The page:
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russell brand Archives - Page 2 of 2 - Funerals & Snakes

Online reading and listening tips

By Asides

Time to draw your attention to a couple of bits of media that I’ve enjoyed recently, namely an excellent article by William Langewiesche in Vanity Fair about Captain “Sully” Sullenberger and the ‘miraculous’ landing on the Hudson River back in January. Langewiesche tells the story of the specific flight adroitly but also manages to tie it to modern aircraft manufacture, pilot politics and even has a hint of a Right Stuff “what makes a pilot” going on too. Superb and engrossing.

In a different arena entirely, I can recommend you download and listen to Elvis Mitchell’s interview with Rusell Brand, a famous West Ham fan and sometimes annoying presence as an actor who I had thought was inexplicably popular. Well, now, thanks to Elvis, it is explic’d. I get it. In the interview Brand is promoting the US edition of “My Booky Wook” and he is funny, supremely intelligent, spirited and self-aware. And he talks at 100mph. Download the interview from the KCRW site here, or download to the regular podcast via iTunes here. Mitchell is a former critic for The New York Times and his programme The Treatment is the most consistently intelligent half hour on cinema on the web.

Review: Young @ Heart, Max Payne, Rise of the Footsoldier, A Journey of Dmitri Shostakovich, Brideshead Revisited and Irina Palm

By Cinema, Conflict of Interest and Reviews

Young at Heart posterThe most purely emotional experience I have had in a cinema this year was watching the delightful documentary Young @ Heart during the Film Festival. It’s a life-affirming (and by its very nature death-affirming too) portrait of a group of Massachusetts senior citizen choristers who tour the world with a programme of (often consciously ironic) rock and pop classics and it starts out like the quirky British tv programme it was originally intended to be. But then these remarkable, loveable, buoyant characters take control and by the time they get to Dylan’s Forever Young, I may as well have been a puddle on the floor of the cinema. Young at Heart is so successful I even fell in love with Coldplay for about five minutes. It’s that good.

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Review: Forgetting Sarah Marshall, The X-Files: I Want to Believe, Closing the Ring, Smart People, Married Life, Miss Pettigrew Lives for a Day and Journey From the Fall

By Cinema, Conflict of Interest and Reviews

Forgetting Sarah Marshall posterForgetting Sarah Marshall is an ideal post-Festival palate cleanser: a saucy comedy fresh off the Judd Apatow production line (The 40 Year Old Virgin, Knocked Up). Here he gives the spotlight to one of his supporting players: Jason Segal (Knocked Up) plays tv composer Peter who within two minutes of the start of the film is dumped by tv star Sarah M. (Kristen Bell from “Veronica Mars”). He goes to Hawaii to recover only to discover that his ex is also there – with her new English rock star boyfriend. Very funny in parts, surprisingly moving at times thanks to a heartfelt performance from big lump Segal, FSM gets an extra half a star for featuring professional West Ham fan Russell Brand, playing a version of his sex-addicted stage persona.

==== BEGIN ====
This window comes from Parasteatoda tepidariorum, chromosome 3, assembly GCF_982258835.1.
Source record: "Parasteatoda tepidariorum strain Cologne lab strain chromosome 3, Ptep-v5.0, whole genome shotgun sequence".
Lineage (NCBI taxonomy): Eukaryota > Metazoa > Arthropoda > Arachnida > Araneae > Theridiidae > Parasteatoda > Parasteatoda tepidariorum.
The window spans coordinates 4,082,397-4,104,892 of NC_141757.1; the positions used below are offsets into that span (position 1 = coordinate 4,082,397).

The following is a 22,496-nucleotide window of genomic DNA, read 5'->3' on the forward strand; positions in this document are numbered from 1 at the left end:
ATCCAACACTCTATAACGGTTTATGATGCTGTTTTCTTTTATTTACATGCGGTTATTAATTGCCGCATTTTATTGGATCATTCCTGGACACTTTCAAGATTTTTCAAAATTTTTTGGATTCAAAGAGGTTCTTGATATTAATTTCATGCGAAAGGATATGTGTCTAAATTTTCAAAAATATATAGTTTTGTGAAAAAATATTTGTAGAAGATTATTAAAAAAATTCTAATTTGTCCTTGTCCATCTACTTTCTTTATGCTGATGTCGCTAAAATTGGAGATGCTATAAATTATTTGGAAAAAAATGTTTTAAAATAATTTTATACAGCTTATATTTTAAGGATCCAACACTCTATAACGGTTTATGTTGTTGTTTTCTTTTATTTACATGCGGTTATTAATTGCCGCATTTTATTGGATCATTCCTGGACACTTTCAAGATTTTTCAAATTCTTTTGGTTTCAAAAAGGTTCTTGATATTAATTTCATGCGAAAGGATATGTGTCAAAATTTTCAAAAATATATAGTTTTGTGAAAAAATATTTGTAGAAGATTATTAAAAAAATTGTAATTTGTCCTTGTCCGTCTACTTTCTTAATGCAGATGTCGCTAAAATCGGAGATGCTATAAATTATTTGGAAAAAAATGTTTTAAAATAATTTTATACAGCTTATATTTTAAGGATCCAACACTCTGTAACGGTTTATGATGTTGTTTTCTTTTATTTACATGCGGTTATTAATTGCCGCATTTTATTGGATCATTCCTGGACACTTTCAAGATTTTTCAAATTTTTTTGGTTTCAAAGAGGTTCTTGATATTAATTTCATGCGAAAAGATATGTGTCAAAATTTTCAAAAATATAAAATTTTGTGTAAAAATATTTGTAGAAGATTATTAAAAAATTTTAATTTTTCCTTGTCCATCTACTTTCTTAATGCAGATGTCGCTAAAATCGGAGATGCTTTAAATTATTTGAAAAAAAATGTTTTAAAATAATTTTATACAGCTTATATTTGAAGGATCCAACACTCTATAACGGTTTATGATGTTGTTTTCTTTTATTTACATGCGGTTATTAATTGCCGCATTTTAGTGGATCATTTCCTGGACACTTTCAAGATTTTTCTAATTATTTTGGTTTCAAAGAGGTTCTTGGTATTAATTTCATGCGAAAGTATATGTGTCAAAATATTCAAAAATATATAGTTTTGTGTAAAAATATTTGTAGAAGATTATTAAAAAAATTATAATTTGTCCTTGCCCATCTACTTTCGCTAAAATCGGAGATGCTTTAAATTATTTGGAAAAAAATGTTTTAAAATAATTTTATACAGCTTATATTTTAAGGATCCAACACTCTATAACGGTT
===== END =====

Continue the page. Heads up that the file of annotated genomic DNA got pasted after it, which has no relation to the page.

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Review: U2 3D, Nim’s Island, Street Kings, St. Trinian’s, College Road Trip, Hunting & Gathering, Blindsight, I Have Never Forgotten You and The Real Dirt on Farmer John

By Cinema, Conflict of Interest and Reviews

U2 3D posterEarlier this year I arbitrarily decided that the Hannah Montana 3D concert movie was not cinema and chose not to review it. Now, a few short weeks later, I exercise my right to indulge in rank hypocrisy by stating that the U2 3D concert movie is cinema and, thus, belongs in this column. Pieced together from concerts in soccer stadia across Latin America (plus one without an audience for close-ups), U2 3D is an amazing experience and truly must be seen to be believed.

I hadn’t expected the new digital 3D medium to be used so expertly so soon but creators Catherine Owens and Mark Pellington have managed to make the entire stadium space manifest with floating cameras and intelligently layered digital cross-fading, giving you a concert (and cinema) experience that can not be imagined any other way. Even if you are not a U2 fan this film deserves to be seen as an example of the potential of 3D to transform the medium.

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